Anyhow, back to the point — so cool to see this recent press about performance art and the promotion of such amazing professionals as Marilyn Arsem, Bob Raymond, Vela Phelan and others working in this space — you can read the full article here on Boston Globe dot com — and if you’re not quite up to speed on the vast and interesting history of performance art as a medium, you can check out more context on Wikipedia here, which I personally hope will lead you to deeper research and reading on the topic in books, journals, magazines and on Amazon’s Kindle eReader { but not The Nook }

the prostitution of art

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i miss Mobius

this weekend i got to return and visit my friends at Mobius for a very sad occasion — Carol and i went out to Studio Soto to see Bob Raymond’s phenomenal photography on display and to celebrate his life and work and to show support for his amazing family

i still can’t believe he’s gone

in fact, i refuse to believe he’s gone — its really impossible to believe people simply disappear when they die, that they go away forever

i’m not sure i believe in heaven, my beliefs are more complex than imagining a ‘good place’ and ‘bad place’ for people to go when we all die — i do, however, believe that we live a self-created heaven or hell right here on earth, and that we, in fact, build these scenarios through our own actions, beliefs, participation and contributions in life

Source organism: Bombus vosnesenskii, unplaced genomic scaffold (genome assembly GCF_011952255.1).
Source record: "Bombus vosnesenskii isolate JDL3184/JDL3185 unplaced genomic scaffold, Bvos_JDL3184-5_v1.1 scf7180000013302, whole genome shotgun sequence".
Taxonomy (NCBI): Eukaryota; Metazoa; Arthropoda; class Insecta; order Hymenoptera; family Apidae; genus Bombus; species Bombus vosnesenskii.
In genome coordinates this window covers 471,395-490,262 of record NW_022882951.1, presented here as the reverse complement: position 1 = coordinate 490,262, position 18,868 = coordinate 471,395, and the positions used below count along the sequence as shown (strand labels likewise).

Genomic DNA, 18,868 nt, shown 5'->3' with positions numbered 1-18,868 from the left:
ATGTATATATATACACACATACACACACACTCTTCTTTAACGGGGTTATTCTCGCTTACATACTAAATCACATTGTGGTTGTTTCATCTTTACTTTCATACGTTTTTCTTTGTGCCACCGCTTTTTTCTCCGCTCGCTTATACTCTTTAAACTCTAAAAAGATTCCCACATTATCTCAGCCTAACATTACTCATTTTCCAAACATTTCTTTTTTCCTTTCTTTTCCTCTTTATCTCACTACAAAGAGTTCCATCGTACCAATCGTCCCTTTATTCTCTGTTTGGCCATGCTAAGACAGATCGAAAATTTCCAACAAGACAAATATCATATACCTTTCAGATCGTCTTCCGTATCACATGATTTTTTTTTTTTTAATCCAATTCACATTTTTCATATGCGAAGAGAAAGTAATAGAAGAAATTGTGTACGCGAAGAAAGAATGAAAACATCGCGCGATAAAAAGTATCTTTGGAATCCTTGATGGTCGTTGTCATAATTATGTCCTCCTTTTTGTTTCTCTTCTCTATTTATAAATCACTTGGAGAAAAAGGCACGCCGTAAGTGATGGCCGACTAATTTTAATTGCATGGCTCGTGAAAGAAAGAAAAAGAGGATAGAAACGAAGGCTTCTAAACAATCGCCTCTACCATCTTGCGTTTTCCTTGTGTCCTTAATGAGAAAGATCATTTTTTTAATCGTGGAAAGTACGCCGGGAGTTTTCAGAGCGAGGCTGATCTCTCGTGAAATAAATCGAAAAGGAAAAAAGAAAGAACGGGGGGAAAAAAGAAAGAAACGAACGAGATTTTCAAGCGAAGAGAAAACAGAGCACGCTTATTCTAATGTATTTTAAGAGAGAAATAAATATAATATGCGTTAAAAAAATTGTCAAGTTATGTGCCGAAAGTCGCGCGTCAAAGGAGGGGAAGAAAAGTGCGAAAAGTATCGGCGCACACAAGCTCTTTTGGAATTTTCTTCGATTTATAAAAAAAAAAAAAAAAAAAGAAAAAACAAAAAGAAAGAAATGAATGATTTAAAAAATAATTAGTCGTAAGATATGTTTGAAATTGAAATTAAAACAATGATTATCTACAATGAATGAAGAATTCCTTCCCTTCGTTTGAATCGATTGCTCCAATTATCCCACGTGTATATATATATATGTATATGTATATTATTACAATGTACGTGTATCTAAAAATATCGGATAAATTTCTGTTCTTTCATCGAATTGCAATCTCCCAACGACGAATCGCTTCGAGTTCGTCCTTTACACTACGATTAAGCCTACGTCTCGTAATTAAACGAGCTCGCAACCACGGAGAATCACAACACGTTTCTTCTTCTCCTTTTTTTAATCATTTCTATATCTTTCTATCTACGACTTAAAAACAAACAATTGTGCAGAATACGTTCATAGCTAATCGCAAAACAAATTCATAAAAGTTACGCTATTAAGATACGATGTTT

as we gathered to say goodbye to Bob Raymond and potentially make sense of this strange mystery, the idea that we all die one day — as we try to fathom how the show goes on after the death of such an extraordinary man — i couldn’t help but see the 80 or so photographs from his oeuvre on display around the room as the most inspiring and unbelievable peek into Bob’s personal heaven on earth through his life with Marilyn and with his family at Mobius — each moment captured on film in these amazing prints hung in little clusters of 6, 8 and 10 around Studio Soto seems to now represent a blink, a heartbeat, a pulse, a little glimpse into what Bob saw and how he actually saw it — and in many ways he lived always with his eyes glued to the world of the fantastic, moments painted into the retina by the always memborable and fascinatingly ecelectic body of work performed by members of the Mobius Artist Group over the course of the several decades since the organization’s official establishment in 1977

Bob somehow magically seemed to appear at every single Mobius event i have ever attended — we’d talk in the moments before and after an evening of performance art, somehow catching up on the latest personal small talk, minutae, details that usually led a happy bursts of laughter — he would be the person i’d return to for additional guidance when helping physically set up equipment out at an Artrageous Fundraiser — or maybe i’d have a question or 2 about the PA setup for a Radio Pu gig or some other Works in Progress event — when i think of Mobius, of going to Mobius and being there, Bob is just always there — and I refuse to believe that he now just goes away because of his passing

i mean, i truly want him to rest, i don’t mean to imply that even after his death he needs to somehow continue to serve Mobius and the MAGs from the other side, please don’t take my sentiment here as some sort of command to continue your hard work for Mobius and the international world of experimental performance art — please don’t misinterpret my words here